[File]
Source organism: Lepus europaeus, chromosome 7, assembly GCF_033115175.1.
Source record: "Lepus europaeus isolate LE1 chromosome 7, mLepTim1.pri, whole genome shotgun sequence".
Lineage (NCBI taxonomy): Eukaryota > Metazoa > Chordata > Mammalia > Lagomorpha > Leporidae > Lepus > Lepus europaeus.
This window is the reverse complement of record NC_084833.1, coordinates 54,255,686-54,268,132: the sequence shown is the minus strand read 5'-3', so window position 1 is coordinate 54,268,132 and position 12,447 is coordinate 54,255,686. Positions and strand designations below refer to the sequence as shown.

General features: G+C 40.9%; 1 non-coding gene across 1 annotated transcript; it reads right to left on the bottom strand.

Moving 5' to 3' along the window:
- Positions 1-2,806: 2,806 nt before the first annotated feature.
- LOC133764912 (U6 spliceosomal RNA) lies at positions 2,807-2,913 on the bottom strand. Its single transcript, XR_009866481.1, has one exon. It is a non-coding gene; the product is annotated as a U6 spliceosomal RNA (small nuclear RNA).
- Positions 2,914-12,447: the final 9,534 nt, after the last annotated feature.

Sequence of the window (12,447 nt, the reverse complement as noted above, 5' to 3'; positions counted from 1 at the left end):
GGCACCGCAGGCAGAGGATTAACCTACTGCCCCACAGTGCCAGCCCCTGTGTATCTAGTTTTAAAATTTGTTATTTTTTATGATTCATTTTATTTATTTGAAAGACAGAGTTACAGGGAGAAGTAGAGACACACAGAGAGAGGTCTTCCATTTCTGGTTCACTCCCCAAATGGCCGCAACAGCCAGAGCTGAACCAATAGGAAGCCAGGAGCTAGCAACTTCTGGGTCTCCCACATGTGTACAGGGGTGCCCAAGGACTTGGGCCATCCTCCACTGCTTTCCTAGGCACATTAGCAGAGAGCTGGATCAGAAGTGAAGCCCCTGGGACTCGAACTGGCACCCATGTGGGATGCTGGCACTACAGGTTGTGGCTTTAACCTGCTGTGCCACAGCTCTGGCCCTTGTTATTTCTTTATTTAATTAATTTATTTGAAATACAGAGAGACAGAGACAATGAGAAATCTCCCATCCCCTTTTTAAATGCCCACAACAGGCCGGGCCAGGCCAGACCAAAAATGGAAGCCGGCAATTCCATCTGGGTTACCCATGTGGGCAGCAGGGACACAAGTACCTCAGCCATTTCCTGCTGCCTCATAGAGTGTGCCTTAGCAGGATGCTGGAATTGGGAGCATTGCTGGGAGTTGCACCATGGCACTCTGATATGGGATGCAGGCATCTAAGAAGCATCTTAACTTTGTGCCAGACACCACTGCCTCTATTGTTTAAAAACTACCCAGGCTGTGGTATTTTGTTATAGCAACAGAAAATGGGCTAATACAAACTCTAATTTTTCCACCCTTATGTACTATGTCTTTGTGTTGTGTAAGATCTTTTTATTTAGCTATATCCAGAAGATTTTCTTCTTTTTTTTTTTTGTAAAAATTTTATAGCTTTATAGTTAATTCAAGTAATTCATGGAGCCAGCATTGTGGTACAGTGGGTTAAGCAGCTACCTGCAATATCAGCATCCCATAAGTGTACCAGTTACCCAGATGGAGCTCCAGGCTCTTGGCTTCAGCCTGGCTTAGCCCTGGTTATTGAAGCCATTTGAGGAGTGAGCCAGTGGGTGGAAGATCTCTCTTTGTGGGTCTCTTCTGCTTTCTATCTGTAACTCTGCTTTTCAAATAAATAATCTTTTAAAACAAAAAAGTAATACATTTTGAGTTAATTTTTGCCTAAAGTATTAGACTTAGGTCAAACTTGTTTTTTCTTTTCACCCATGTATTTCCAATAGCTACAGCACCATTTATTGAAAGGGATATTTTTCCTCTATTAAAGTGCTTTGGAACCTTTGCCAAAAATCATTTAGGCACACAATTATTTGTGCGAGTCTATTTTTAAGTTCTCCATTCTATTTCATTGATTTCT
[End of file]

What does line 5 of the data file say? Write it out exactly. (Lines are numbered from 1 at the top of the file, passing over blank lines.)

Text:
General features: G+C 40.9%; 1 non-coding gene across 1 annotated transcript; it reads right to left on the bottom strand.